Games Company Gets An Oscar Nod: Perfect World Honored At The Academy Awards
When you think of gaming, you think of games devices, consoles, platforms like Steam. But you probably don’t think of the Oscars. Nevertheless, the Academy Awards and the gaming industry collided during the ceremony. This past Sunday, when Chinese gaming company Perfect World. The developer of PC MMORPGs, received Oscars, alongside co-producer Universal Pictures, for the films Phantom Thread and Darkest Hour.
The latter film, a biopic, tells the story of Winston Churchill, played here by Gary Oldman (otherwise known for the Harry Potter series of movies, among others). It nabbed the awards for Best Actor, Makeup, and Hairstyling, whereas Phantom Thread was the winner in the category for Best Costume Design.
As for the former film, it is a postwar drama focusing on fashion designer Reynolds Woodcock, played by Daniel Day-Lewis. As well, Victoria & Abdul, another film co-produced by the company, received two nominations for Oscars earlier this year.
The Oscars took place on Sunday night (the 4th) at the Dolby Theatre in Hollywood. It was the 90th awards ceremony in the history of the Academy Awards.
Perfect World and Universal
Perfect World has been helping Universal by co-funding its films; their contract states that it will help with 50 movies over the course of the next 5 years. To quote a spokesperson: the contract allows Perfect World “to spread our risks to finance 50 films running up to five years.” The deal was sealed in 2016, and will presumably run until 2021.
Perfect World made around 57 million dollars in revenue in 2017. With the gaming business constituting some 86% of that number. It distributes many well-known gaming blockbusters in China, such as Counter-Strike: Global Offensive and Dota 2, and is known for having acquired American gaming companies Runic Games and Cryptic Studios.
The company is based in Beijing and is known not as a film production studio, but as a gaming company. It is responsible for hits such as Star Trek Online, Battle of the Immortals, the Ether Saga Odyssey, Torchlight, Neverwinter, and Final Fantasy Awakening. It’s the third-biggest gaming company in China, after Tencent Holding and NetEase, and the biggest gaming company of the century, if one uses revenue as a form of measurement.
It is primarily known as a developer of PC MMORPGs, including Red Cliff and Jade Dynasty. These games were successful in the wake of the release of World of Warcraft in 2004 when many companies were trying to emulate Blizzard’s successful attempts at the genre.
The company’s origins lie in the Beijing Hongen Education and Technology Co., which was founded in 1996. When Michael Chi Yufeng started it to sell educational software to Chinese folks. So that they would learn how to use the PCs (which, at the time, were far from the ubiquitous form of technology that they are today) and learn English. Perfect World Games entered the stock market in 2007, at which point shares began trading on the NASDAQ. Perfect World Pictures was founded in 2008. The gaming division was eventually removed from the stock market, before returning to the A-shares market in full force, now listed alongside Perfect World Pictures. Having merged, the two companies function together in the Chinese stock exchange as simply “Perfect World.”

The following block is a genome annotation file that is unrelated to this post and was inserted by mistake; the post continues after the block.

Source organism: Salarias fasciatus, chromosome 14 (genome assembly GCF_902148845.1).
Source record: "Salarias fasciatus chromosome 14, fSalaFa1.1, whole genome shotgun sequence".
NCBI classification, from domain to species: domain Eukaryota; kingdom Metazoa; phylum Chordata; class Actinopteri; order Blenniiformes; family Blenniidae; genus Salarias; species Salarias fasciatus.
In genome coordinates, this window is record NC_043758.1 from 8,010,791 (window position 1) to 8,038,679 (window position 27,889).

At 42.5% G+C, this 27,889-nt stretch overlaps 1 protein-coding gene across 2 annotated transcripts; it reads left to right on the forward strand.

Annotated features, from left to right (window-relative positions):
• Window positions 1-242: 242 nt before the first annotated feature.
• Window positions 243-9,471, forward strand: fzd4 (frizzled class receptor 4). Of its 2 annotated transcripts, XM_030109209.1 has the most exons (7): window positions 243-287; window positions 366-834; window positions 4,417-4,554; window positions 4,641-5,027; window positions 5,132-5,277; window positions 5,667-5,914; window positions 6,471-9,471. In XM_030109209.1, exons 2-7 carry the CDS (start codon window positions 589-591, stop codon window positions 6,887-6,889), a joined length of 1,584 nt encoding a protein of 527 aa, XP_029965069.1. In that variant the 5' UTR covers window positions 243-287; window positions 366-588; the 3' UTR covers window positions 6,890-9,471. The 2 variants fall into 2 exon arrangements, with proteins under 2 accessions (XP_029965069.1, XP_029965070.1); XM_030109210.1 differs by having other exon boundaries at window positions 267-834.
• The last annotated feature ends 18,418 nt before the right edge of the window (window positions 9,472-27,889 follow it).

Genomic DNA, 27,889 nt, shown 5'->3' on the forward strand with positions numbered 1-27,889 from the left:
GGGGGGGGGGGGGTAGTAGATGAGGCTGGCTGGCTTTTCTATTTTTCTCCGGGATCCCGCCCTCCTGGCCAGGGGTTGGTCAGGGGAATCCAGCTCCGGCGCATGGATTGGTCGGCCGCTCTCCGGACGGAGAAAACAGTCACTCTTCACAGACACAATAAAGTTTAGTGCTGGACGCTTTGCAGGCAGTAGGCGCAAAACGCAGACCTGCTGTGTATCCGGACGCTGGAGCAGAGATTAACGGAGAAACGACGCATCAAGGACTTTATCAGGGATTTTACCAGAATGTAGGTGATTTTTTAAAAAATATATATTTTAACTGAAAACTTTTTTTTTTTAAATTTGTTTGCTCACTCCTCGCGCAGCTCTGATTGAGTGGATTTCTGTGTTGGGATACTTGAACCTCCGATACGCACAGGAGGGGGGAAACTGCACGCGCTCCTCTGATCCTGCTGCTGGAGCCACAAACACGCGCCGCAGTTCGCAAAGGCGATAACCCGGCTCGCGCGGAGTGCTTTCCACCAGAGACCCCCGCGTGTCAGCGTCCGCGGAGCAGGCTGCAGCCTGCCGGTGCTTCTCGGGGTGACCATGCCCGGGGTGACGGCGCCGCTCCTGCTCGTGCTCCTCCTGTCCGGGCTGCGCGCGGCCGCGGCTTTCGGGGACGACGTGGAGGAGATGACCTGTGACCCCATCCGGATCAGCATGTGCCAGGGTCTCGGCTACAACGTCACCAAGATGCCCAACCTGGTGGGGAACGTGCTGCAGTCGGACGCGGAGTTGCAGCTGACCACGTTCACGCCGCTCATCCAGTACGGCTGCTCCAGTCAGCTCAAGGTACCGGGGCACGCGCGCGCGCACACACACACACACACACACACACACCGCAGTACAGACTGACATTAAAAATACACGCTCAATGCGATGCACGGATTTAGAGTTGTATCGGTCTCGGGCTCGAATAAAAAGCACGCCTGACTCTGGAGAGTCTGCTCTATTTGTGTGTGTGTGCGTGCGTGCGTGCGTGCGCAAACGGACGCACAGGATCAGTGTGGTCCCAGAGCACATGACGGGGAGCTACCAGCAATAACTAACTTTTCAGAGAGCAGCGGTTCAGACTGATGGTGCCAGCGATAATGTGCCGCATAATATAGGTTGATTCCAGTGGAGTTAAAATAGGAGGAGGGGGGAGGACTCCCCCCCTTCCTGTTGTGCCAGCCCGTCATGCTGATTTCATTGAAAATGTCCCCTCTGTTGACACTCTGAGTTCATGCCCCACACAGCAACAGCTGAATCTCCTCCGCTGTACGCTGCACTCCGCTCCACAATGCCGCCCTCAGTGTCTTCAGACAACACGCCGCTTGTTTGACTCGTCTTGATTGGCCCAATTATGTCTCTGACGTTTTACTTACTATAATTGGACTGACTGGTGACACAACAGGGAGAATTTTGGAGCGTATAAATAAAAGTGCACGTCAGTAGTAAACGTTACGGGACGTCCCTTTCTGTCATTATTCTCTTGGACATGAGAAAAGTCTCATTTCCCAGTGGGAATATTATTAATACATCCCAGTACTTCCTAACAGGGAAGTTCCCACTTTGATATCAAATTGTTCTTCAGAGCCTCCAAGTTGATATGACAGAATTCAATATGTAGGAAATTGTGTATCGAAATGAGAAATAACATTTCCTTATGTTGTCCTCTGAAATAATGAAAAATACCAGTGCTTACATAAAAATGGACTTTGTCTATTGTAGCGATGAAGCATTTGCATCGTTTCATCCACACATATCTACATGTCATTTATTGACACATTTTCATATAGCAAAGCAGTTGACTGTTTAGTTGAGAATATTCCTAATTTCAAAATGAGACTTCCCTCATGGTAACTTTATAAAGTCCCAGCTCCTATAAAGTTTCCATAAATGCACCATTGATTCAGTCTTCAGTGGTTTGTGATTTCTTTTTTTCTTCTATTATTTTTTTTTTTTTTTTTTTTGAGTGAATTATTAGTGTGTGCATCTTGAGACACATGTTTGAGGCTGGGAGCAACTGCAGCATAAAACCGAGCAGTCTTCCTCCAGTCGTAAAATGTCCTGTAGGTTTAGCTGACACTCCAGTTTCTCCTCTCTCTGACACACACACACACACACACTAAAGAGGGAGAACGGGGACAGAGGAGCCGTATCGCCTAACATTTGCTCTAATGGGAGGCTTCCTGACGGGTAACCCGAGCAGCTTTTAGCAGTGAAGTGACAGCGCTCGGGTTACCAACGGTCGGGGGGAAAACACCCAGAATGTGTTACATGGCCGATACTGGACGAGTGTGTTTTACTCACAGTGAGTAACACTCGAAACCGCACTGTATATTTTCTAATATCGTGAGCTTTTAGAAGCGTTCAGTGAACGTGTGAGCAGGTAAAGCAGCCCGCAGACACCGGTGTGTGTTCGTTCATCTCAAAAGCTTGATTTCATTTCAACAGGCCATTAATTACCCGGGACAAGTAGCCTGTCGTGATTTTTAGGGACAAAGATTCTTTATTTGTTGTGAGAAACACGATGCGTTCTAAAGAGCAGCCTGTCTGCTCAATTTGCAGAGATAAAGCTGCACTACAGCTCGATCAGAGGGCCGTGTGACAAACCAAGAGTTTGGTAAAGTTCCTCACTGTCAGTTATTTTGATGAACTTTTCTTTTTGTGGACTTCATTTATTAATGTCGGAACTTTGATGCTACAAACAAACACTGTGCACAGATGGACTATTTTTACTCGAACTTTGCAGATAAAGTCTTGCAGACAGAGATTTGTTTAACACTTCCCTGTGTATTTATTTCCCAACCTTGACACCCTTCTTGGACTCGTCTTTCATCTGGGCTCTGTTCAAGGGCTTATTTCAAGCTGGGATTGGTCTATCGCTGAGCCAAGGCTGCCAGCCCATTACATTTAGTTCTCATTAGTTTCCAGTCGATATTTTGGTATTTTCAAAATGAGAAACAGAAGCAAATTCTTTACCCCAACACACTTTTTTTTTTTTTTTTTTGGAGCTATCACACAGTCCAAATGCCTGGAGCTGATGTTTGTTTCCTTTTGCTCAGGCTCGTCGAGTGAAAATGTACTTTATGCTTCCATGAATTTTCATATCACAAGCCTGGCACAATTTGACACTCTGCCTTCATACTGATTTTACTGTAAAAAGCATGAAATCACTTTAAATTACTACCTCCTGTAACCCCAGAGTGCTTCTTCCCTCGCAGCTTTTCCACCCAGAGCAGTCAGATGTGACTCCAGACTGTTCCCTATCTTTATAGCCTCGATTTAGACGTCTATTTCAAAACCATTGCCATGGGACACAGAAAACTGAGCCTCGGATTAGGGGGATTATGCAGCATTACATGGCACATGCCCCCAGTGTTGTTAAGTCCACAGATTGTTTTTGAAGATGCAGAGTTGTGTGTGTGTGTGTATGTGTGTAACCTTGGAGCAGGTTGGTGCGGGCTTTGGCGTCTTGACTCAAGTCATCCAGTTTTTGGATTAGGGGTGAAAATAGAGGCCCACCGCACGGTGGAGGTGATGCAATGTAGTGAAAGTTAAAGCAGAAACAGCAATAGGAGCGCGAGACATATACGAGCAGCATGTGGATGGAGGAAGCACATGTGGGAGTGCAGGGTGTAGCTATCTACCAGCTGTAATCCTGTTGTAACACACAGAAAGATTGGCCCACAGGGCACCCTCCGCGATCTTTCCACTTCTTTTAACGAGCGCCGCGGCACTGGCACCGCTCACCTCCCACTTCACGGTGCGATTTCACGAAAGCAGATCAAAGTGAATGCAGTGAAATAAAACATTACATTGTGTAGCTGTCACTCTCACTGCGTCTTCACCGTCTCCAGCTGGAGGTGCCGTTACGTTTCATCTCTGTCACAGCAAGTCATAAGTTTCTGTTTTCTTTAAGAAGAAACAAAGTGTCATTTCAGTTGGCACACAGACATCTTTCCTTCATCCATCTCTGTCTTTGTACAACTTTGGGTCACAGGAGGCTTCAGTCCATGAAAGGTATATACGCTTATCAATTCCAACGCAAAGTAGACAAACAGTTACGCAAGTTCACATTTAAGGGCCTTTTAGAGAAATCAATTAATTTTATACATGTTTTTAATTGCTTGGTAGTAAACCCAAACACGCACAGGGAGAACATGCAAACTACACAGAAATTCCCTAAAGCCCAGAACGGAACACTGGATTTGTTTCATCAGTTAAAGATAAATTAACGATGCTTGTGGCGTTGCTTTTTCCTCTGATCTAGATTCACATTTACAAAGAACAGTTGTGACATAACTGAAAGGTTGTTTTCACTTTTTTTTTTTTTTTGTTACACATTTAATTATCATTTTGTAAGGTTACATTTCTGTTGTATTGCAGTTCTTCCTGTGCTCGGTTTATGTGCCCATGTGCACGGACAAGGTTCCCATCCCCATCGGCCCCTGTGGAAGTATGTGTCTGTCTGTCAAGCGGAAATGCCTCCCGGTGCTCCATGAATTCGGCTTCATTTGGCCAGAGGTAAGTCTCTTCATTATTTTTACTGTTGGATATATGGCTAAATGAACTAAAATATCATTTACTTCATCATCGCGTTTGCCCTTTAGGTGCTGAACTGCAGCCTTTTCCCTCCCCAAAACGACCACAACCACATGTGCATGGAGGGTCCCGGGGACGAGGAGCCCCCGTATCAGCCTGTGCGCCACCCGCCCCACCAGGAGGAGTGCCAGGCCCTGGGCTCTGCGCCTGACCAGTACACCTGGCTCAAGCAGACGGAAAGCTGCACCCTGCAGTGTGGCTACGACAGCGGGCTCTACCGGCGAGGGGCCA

The role of Perfect World in the Chinese investment market
Perfect World isn’t alone in its position of “technology company” helping intellectual-property companies fund their activities. Other players in the game include Alibaba (known for its online market), Baidu (the social-media platform), and Tencent Holdings (an investment company with holdings in AI and other technologies). In their attempt to dominate the global entertainment industry, these companies have also been creating subscription-based platforms for video streaming. Even American studios in Hollywood have a stake in the game. Except that they fund content related to their IPs—amusement parks, video streaming, and of course video games—rather than investing in entirely new domains.
The company seems to know what it’s doing, judging by the success it has earned thus far. In the words of Clayton Dube, from the US-China Institue. “Perfect World is not making big gambles and is learning how to identify quality projects,” said USC’s Dube. “Learning how to make prestige projects like Darkest Hour or Phantom Thread will be increasingly important as China’s population ages. Audiences grow less enamored over formulaic and special effects films.”
Perfect World: a success story, for the present and future
Perfect World has shown itself to be successful as a video-game developer. With its many beloved PC MMORPGs, but also as a co-producer of films. It’s unknown what the future will hold for the company. Although we can expect it to continue investing in domains related to video games. Other technologies, and/or the film industry more generally.
All this being said, no matter what direction its execs decide to take the company in, we can expect great things. Hence it in the near future since it has done an excellent job in many industries so far. Good job, Perfect World!